Published June 21, 2012
| The Wall Street Journal
Temperatures in the Northeast and Mid-Atlantic are expected to hit the upper 90s this week according to an excessive-heat warning issued by the National Weather Service. Each summer, heat waves bring with them concerns about heat stroke and other heat-related conditions, such as exhaustion amid rising temperatures.
Health experts recommend wearing light-colored clothing, staying in air-conditioned spaces, or running a fan and misting yourself with cold water. Other precautions include staying cool, indoors and hydrated.
“The important thing is keep up with fluid status,” said Dr. Robert Glatter, an emergency physician at Lenox Hill Hospital in New York City where the heat index is expected to exceed 100 degrees this week. “Don’t just drink fluids when you’re thirsty.”
Instead, Glatter recommends people drink at least six to eight glasses of water throughout the day because thirst isn’t the best indicator that your body is overheated. While sports drinks containing electrolytes may help, Glatter said drinks with excess caffeine and sugar may actually worsen dehydration.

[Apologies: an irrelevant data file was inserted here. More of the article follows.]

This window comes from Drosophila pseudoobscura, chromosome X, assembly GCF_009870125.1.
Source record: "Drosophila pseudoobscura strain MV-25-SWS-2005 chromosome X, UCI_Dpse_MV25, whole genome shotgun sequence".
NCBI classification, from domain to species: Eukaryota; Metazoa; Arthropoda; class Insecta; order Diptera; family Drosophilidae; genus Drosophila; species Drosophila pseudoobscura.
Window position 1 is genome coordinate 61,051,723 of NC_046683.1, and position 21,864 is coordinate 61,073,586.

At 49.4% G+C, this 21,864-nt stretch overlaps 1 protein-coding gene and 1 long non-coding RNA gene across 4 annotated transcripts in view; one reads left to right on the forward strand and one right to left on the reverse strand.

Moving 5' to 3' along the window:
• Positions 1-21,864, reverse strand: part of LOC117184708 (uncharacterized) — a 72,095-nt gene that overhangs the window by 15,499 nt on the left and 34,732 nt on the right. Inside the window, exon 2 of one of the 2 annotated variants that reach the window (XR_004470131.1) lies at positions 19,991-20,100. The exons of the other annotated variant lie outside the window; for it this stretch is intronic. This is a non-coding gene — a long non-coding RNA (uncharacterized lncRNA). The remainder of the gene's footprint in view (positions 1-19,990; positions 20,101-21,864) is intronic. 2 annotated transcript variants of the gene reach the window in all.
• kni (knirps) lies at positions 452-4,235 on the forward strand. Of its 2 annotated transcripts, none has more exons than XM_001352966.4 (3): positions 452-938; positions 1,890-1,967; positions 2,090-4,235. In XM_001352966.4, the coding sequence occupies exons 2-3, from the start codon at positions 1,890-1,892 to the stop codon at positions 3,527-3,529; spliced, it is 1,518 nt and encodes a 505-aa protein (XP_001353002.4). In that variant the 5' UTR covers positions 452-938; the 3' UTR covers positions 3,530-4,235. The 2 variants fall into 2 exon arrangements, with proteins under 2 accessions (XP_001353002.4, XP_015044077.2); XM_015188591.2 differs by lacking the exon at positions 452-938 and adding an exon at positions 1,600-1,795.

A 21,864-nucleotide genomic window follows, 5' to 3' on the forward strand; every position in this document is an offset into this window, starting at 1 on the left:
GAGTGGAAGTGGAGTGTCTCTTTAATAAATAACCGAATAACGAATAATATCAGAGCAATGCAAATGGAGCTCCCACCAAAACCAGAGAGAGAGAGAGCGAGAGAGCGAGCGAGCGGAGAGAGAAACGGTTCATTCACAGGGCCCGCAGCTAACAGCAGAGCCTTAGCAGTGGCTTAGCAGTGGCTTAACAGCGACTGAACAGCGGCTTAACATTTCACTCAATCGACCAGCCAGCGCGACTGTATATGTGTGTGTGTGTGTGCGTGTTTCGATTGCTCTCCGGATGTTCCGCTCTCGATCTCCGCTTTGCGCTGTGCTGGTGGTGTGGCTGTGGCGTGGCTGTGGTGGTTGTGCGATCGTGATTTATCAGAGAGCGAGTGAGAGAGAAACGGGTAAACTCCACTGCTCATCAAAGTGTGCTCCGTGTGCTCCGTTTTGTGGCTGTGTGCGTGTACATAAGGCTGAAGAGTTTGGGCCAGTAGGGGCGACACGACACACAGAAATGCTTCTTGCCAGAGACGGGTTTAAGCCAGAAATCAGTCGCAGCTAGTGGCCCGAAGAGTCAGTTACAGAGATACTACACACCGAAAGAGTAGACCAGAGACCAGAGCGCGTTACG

Heat stroke, which happens when the body’s internal temperature exceeds 105 degrees (normal temperature is about 98 degrees), can take anywhere from several hours or days to develop and sufferers often appear flushed and confused, said Glatter. Other symptoms to watch for include nausea, vomiting, dry mouth and lips, and the inability to sweat.
While heat stroke most commonly affects the elderly, Glatter said younger people can also suffer from exertional heat stroke. Even well-conditioned athletes can forget to keep up with hydration during hot days and may pass out, said Glatter.